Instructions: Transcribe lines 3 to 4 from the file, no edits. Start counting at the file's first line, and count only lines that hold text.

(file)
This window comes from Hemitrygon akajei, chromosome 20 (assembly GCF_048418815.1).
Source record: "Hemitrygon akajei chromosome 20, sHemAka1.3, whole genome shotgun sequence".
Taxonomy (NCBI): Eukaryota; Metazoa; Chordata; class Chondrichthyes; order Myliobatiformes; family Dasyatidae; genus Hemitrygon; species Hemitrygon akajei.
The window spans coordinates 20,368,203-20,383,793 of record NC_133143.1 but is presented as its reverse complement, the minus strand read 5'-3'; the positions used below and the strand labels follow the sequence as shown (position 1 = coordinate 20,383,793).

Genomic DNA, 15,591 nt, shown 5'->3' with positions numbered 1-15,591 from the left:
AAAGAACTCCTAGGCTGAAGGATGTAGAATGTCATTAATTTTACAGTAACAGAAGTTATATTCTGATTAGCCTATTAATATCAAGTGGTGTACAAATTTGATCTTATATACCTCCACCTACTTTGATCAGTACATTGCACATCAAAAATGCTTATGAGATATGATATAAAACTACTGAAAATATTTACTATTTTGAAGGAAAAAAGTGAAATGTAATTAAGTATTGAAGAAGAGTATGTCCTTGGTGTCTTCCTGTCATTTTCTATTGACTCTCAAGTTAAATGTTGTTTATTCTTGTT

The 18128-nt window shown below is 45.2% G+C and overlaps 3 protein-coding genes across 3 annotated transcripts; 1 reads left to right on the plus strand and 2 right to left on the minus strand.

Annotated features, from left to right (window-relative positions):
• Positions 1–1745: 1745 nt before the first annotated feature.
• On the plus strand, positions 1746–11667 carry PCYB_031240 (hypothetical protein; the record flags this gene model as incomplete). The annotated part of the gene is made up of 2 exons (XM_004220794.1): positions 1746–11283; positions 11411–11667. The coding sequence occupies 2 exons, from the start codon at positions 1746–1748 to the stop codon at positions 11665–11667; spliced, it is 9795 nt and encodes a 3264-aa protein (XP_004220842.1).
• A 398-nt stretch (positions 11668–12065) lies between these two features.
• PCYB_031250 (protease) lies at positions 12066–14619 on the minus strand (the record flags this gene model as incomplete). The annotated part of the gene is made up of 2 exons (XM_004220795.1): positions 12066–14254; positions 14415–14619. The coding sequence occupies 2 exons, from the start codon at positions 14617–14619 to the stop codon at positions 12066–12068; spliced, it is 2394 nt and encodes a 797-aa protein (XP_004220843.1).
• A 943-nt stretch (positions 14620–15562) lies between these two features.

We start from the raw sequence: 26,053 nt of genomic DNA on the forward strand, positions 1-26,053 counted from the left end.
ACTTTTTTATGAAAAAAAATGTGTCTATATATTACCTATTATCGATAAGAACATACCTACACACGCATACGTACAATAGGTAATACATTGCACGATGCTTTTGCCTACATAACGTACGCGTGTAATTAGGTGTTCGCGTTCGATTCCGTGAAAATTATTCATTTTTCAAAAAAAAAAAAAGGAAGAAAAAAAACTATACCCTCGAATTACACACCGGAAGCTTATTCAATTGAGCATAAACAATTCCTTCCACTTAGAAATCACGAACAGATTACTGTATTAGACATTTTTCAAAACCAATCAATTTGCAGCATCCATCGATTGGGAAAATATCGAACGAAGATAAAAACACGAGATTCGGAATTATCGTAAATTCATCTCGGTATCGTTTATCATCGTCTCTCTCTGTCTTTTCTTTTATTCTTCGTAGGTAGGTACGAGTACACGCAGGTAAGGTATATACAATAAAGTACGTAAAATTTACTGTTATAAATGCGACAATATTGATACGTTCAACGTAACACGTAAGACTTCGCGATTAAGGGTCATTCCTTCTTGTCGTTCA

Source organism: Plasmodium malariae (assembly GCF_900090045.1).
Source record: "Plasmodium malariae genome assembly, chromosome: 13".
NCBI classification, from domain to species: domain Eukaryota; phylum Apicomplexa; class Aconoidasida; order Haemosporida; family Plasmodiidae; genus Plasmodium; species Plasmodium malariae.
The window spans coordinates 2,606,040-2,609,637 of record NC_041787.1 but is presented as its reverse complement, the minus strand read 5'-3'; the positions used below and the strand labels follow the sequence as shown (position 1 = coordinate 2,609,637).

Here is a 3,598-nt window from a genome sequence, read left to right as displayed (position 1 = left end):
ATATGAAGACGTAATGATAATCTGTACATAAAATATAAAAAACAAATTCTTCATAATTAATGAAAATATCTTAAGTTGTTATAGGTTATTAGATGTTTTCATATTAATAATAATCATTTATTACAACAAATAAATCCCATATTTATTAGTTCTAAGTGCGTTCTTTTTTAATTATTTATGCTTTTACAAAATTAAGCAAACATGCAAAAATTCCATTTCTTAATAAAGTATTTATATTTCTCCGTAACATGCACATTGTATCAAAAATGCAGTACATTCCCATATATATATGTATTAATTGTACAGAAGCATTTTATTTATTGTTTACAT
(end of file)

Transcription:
Taxonomy (NCBI): Eukaryota; Metazoa; Chordata; class Chondrichthyes; order Myliobatiformes; family Dasyatidae; genus Hemitrygon; species Hemitrygon akajei.
The window spans coordinates 20,368,203-20,383,793 of record NC_133143.1 but is presented as its reverse complement, the minus strand read 5'-3'; the positions used below and the strand labels follow the sequence as shown (position 1 = coordinate 20,383,793).